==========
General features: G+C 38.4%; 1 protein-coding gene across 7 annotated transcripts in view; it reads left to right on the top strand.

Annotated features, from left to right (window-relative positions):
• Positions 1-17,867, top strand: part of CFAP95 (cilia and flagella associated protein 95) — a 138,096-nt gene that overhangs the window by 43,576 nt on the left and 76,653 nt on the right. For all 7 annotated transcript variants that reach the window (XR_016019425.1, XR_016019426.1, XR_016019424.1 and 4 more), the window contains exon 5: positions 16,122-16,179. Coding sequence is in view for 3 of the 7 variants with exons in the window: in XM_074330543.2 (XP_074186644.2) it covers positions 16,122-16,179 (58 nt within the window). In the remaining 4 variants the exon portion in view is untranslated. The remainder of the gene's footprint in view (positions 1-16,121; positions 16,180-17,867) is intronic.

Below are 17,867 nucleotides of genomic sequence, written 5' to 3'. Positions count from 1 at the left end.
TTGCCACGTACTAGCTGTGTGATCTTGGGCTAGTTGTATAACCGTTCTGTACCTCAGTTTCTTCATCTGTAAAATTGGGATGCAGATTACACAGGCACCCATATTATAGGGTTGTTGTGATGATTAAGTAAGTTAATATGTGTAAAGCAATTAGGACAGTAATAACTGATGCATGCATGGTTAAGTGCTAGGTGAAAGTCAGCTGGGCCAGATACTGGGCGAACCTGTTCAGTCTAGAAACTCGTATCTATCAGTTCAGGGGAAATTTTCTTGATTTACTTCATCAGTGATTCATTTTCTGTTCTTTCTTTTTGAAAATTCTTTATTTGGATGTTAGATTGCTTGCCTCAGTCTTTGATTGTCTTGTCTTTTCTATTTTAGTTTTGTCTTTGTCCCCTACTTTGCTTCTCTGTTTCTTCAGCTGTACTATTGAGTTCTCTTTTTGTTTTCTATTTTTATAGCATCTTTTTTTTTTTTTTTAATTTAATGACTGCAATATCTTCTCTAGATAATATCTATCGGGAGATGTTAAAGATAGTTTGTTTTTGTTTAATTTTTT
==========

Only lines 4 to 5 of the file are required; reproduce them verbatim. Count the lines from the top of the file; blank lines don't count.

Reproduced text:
Below are 17,867 nucleotides of genomic sequence, written 5' to 3'. Positions count from 1 at the left end.
TTGCCACGTACTAGCTGTGTGATCTTGGGCTAGTTGTATAACCGTTCTGTACCTCAGTTTCTTCATCTGTAAAATTGGGATGCAGATTACACAGGCACCCATATTATAGGGTTGTTGTGATGATTAAGTAAGTTAATATGTGTAAAGCAATTAGGACAGTAATAACTGATGCATGCATGGTTAAGTGCTAGGTGAAAGTCAGCTGGGCCAGATACTGGGCGAACCTGTTCAGTCTAGAAACTCGTATCTATCAGTTCAGGGGAAATTTTCTTGATTTACTTCATCAGTGATTCATTTTCTGTTCTTTCTTTTTGAAAATTCTTTATTTGGATGTTAGATTGCTTGCCTCAGTCTTTGATTGTCTTGTCTTTTCTATTTTAGTTTTGTCTTTGTCCCCTACTTTGCTTCTCTGTTTCTTCAGCTGTACTATTGAGTTCTCTTTTTGTTTTCTATTTTTATAGCATCTTTTTTTTTTTTTTTAATTTAATGACTGCAATATCTTCTCTAGATAATATCTATCGGGAGATGTTAAAGATAGTTTGTTTTTGTTTAATTTTTT